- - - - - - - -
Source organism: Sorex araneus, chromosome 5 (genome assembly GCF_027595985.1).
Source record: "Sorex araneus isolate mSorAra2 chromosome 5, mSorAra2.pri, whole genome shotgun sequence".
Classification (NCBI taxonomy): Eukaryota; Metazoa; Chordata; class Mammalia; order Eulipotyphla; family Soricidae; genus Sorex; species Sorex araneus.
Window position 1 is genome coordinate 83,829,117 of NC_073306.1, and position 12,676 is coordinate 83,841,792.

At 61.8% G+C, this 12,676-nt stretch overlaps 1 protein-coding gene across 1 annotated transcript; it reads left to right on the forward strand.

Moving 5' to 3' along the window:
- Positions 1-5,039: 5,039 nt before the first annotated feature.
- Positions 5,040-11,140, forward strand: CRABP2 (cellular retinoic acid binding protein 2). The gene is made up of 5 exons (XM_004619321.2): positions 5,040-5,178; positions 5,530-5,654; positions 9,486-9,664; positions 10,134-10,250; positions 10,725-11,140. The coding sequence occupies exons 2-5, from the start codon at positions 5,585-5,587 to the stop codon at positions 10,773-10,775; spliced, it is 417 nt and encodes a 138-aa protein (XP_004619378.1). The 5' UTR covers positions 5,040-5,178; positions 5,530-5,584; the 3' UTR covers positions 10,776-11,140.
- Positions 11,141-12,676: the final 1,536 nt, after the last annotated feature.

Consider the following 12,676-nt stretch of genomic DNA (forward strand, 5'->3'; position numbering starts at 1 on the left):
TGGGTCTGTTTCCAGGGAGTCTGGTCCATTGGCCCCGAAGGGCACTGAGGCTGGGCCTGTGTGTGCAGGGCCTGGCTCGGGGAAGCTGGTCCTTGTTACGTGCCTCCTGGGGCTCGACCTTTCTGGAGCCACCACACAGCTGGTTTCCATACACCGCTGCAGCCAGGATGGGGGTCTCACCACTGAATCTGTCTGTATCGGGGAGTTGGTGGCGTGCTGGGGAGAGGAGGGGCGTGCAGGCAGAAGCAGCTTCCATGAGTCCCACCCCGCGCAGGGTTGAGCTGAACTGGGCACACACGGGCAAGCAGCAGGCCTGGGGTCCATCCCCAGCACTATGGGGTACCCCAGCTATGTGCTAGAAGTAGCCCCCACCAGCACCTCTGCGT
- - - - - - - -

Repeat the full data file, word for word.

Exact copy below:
Source organism: Sorex araneus, chromosome 5 (genome assembly GCF_027595985.1).
Source record: "Sorex araneus isolate mSorAra2 chromosome 5, mSorAra2.pri, whole genome shotgun sequence".
Classification (NCBI taxonomy): Eukaryota; Metazoa; Chordata; class Mammalia; order Eulipotyphla; family Soricidae; genus Sorex; species Sorex araneus.
Window position 1 is genome coordinate 83,829,117 of NC_073306.1, and position 12,676 is coordinate 83,841,792.

At 61.8% G+C, this 12,676-nt stretch overlaps 1 protein-coding gene across 1 annotated transcript; it reads left to right on the forward strand.

Moving 5' to 3' along the window:
- Positions 1-5,039: 5,039 nt before the first annotated feature.
- Positions 5,040-11,140, forward strand: CRABP2 (cellular retinoic acid binding protein 2). The gene is made up of 5 exons (XM_004619321.2): positions 5,040-5,178; positions 5,530-5,654; positions 9,486-9,664; positions 10,134-10,250; positions 10,725-11,140. The coding sequence occupies exons 2-5, from the start codon at positions 5,585-5,587 to the stop codon at positions 10,773-10,775; spliced, it is 417 nt and encodes a 138-aa protein (XP_004619378.1). The 5' UTR covers positions 5,040-5,178; positions 5,530-5,584; the 3' UTR covers positions 10,776-11,140.
- Positions 11,141-12,676: the final 1,536 nt, after the last annotated feature.

Consider the following 12,676-nt stretch of genomic DNA (forward strand, 5'->3'; position numbering starts at 1 on the left):
TGGGTCTGTTTCCAGGGAGTCTGGTCCATTGGCCCCGAAGGGCACTGAGGCTGGGCCTGTGTGTGCAGGGCCTGGCTCGGGGAAGCTGGTCCTTGTTACGTGCCTCCTGGGGCTCGACCTTTCTGGAGCCACCACACAGCTGGTTTCCATACACCGCTGCAGCCAGGATGGGGGTCTCACCACTGAATCTGTCTGTATCGGGGAGTTGGTGGCGTGCTGGGGAGAGGAGGGGCGTGCAGGCAGAAGCAGCTTCCATGAGTCCCACCCCGCGCAGGGTTGAGCTGAACTGGGCACACACGGGCAAGCAGCAGGCCTGGGGTCCATCCCCAGCACTATGGGGTACCCCAGCTATGTGCTAGAAGTAGCCCCCACCAGCACCTCTGCGT